Revolutionary Process Could Signal New Era for Gene Synthesis

Article ID: 680839

Released: 11-Sep-2017 10:30 AM EDT

Source Newsroom: University of Southampton

  • Credit: Karl Harrison

    Artist's impression of the click-DNA process.

Newswise — A team of scientists led by the University of Southampton has demonstrated a groundbreaking new method of gene synthesis – a vital research tool with real-world applications in everything from growing transplantable organs to developing treatments for cancer.

Current methods for synthesizing genes make extensive use of enzymes (naturally occurring biological catalysts) to connect short strands of DNA to form the larger strands that make up genes.

These methods have been used to assemble very long DNA strands, such as an organism’s genome (its entire set of genes), but are limited because of their reliance on enzymes. One of the main shortcomings is that they do not allow the incorporation into specific sites on the DNA of epigenetic information – a secondary layer of genetic information that controls the expression (the ‘switching on’ or ‘off’) of genes in cells.

Epigenetic information plays an important role in several biological processes, including diseases such as cancer, meaning that access to epigenetically modified genes is crucial to a better understanding of the disease and its potential treatments.

In a study published today [Monday 11 September] in the journal Nature Chemistry, scientists at the University of Southampton, in collaboration with partners at the University of Oxford and ATDBio (a DNA synthesis company based in Southampton and Oxford), demonstrate a purely chemical method for gene assembly which overcomes the limitations of existing methods.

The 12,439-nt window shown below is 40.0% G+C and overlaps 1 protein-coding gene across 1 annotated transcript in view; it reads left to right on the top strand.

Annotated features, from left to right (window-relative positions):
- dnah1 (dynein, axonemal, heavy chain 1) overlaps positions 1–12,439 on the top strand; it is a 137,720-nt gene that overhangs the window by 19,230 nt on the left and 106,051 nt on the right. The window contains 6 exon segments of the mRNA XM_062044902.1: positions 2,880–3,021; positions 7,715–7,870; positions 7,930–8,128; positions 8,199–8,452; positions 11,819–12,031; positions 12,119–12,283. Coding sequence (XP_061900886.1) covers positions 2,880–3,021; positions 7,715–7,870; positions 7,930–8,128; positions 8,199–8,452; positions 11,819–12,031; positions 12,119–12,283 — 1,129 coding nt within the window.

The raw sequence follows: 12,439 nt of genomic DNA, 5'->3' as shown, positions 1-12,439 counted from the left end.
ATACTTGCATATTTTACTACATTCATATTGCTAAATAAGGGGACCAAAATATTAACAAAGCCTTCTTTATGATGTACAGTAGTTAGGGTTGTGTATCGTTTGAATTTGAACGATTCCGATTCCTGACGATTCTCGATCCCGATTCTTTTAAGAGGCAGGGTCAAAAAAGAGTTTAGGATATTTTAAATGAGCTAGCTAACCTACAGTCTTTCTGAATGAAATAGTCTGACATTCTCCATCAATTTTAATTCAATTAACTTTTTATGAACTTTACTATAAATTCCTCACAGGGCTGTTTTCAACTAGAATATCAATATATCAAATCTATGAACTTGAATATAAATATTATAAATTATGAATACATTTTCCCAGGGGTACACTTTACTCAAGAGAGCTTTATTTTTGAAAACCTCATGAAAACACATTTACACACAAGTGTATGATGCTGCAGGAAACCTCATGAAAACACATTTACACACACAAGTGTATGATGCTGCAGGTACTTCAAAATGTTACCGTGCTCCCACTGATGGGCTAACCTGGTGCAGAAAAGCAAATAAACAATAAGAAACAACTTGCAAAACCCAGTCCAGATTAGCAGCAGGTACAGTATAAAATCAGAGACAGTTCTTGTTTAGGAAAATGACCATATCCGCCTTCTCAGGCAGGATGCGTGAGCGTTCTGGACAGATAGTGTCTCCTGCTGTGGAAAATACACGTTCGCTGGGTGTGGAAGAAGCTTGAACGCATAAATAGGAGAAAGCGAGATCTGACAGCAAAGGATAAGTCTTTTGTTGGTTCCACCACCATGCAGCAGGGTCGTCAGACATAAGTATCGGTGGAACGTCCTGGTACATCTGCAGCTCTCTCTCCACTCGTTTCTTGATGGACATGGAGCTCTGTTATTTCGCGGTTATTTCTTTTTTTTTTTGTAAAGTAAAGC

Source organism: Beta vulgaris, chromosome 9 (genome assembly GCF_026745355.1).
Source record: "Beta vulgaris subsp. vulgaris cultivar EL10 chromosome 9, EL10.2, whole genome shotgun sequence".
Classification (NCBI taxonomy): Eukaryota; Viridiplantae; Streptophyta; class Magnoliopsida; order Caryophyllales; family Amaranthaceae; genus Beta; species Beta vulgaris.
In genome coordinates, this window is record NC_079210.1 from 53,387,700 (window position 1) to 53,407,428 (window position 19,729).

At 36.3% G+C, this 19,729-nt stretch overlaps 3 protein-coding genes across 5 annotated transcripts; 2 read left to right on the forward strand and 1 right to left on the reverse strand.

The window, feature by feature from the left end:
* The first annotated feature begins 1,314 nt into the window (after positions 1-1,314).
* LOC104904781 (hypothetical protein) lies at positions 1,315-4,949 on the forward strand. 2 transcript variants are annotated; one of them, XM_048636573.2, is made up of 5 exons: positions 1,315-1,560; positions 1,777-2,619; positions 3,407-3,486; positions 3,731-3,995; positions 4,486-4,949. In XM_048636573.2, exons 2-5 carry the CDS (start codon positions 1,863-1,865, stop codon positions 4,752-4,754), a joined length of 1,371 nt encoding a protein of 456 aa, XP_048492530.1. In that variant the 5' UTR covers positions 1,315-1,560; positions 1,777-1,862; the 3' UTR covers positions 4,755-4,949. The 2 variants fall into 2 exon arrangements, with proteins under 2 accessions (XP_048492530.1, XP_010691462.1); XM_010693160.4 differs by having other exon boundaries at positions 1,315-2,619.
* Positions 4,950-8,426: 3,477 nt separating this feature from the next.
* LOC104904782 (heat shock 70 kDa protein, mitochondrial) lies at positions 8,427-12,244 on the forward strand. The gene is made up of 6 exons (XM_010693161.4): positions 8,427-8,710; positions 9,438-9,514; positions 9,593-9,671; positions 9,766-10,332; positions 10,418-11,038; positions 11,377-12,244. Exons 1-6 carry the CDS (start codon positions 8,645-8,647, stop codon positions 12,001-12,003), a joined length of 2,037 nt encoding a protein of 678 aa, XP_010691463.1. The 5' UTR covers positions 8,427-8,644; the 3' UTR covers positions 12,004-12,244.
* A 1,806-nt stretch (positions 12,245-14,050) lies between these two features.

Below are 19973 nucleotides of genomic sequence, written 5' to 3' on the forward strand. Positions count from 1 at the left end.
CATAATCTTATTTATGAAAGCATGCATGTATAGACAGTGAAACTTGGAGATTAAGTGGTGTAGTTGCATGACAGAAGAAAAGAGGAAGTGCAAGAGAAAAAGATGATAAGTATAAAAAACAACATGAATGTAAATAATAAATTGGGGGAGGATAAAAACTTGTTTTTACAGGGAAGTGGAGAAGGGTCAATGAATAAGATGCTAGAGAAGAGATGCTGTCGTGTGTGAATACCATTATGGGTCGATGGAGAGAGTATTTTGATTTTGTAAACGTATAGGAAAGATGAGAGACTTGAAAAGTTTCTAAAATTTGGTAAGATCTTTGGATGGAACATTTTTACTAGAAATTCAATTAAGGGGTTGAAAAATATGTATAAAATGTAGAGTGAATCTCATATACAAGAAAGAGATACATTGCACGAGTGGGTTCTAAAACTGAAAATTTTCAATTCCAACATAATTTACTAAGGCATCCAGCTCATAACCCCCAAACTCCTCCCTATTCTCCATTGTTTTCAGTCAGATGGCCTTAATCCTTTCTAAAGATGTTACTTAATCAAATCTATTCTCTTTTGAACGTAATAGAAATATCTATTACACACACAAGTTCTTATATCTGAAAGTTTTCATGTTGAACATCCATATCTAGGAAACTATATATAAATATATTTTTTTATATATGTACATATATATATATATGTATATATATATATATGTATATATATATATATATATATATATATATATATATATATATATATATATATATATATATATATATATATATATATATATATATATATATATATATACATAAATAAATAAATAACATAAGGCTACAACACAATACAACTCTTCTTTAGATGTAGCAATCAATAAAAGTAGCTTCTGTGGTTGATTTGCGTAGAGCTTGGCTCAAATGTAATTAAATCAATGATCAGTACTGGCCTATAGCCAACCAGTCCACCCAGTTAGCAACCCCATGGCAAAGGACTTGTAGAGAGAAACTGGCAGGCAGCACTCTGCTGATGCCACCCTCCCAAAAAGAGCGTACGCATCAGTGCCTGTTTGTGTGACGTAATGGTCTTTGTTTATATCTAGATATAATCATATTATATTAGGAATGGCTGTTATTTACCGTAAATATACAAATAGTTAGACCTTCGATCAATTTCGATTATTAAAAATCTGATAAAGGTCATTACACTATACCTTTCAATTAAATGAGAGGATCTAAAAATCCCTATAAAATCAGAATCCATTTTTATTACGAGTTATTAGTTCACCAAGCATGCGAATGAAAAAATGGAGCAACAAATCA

The new approach relies on a rapid and efficient chemical reaction (the copper-catalysed alkyne-azide cycloaddition reaction) known as click chemistry to stitch together modified multiple DNA fragments into a gene (a process called click DNA ligation).

Click-linking DNA creates ‘scarring’ in the backbone of the DNA, but previous work by the team has shown that the function of the resulting DNA strand in bacteria and human cells is unaffected.

Ali Tavassoli, Professor of Chemical Biology at the University of Southampton, who led the study, said: “Our approach is a significant breakthrough in gene synthesis. Not only have we demonstrated assembly of a gene using click-chemistry, we have also shown that the resulting strand of DNA is fully functional in bacteria, despite the scars formed by joining fragments.

“Genome synthesis will play an increasingly important role in scientific research. We believe our purely chemical approach has the potential to significantly accelerate efforts in this vitally important area, and ultimately lead to a better understanding of biological systems.”

The chemical approach also means that the synthesis of large DNA strands could be greatly accelerated and allow larger quantities of a single gene to be produced. It could also allow the process to become automated, potentially reducing the time and cost involved.

Study co-author Professor Tom Brown, of the University of Oxford, who is also a visiting professor at the University of Southampton, commented: “The synthesis of chemically modified genes, which we have achieved by a radical new approach, will become ever more important as the effects of epigenetically modified DNA on gene expression become clear.

“We started the underpinning work on click ligation over 10 years ago, so it’s very satisfying to now be at the stage where we can demonstrate this workable and highly effective new approach to gene synthesis.”

The work was supported by the Biotechnology and Biological Sciences Research Council (BBSRC).


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